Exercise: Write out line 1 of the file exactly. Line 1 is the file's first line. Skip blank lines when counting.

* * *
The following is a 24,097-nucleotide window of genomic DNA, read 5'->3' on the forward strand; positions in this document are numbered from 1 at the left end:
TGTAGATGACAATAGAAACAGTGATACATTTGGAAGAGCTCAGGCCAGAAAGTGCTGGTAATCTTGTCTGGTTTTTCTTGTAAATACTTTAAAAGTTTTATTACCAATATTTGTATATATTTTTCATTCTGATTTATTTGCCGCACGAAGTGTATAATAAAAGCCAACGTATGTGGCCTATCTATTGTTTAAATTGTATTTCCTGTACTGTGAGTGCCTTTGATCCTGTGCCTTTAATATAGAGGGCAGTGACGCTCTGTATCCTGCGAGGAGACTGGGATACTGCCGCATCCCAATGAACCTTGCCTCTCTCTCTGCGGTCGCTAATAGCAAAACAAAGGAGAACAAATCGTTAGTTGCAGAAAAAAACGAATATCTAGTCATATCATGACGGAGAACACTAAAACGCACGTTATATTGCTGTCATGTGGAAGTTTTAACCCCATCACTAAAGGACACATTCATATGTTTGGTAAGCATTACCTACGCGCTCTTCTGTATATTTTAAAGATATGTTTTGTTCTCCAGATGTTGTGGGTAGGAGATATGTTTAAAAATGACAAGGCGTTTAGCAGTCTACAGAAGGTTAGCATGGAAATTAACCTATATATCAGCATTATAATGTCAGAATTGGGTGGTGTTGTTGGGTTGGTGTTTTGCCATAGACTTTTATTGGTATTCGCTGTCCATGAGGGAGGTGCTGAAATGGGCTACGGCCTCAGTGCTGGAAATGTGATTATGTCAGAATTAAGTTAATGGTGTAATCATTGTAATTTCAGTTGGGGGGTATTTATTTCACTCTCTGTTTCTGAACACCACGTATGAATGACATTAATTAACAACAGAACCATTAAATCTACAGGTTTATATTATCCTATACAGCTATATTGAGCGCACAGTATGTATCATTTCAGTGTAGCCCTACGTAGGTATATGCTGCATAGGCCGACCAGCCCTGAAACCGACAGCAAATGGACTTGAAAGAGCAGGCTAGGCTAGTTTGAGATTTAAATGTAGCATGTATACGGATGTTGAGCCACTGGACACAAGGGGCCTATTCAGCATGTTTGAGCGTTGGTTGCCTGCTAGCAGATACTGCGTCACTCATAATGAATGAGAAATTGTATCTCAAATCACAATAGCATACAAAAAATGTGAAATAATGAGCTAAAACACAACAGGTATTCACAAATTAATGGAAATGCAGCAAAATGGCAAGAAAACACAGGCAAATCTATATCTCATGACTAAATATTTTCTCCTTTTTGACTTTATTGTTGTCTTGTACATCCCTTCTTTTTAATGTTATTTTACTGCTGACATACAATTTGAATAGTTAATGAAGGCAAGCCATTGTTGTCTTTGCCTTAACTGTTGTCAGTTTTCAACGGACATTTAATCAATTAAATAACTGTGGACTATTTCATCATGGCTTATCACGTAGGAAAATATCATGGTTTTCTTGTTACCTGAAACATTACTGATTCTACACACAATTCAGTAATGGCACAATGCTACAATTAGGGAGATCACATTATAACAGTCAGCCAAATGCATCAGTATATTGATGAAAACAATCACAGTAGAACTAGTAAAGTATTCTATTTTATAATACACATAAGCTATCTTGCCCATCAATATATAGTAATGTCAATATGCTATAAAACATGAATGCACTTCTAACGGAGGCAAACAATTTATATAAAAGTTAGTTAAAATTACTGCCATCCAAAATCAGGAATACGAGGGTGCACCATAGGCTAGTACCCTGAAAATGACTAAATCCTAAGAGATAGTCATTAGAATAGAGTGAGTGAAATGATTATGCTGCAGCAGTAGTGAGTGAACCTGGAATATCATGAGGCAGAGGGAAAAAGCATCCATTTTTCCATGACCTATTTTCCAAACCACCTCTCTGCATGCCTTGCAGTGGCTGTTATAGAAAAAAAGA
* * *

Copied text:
The following is a 24,097-nucleotide window of genomic DNA, read 5'->3' on the forward strand; positions in this document are numbered from 1 at the left end: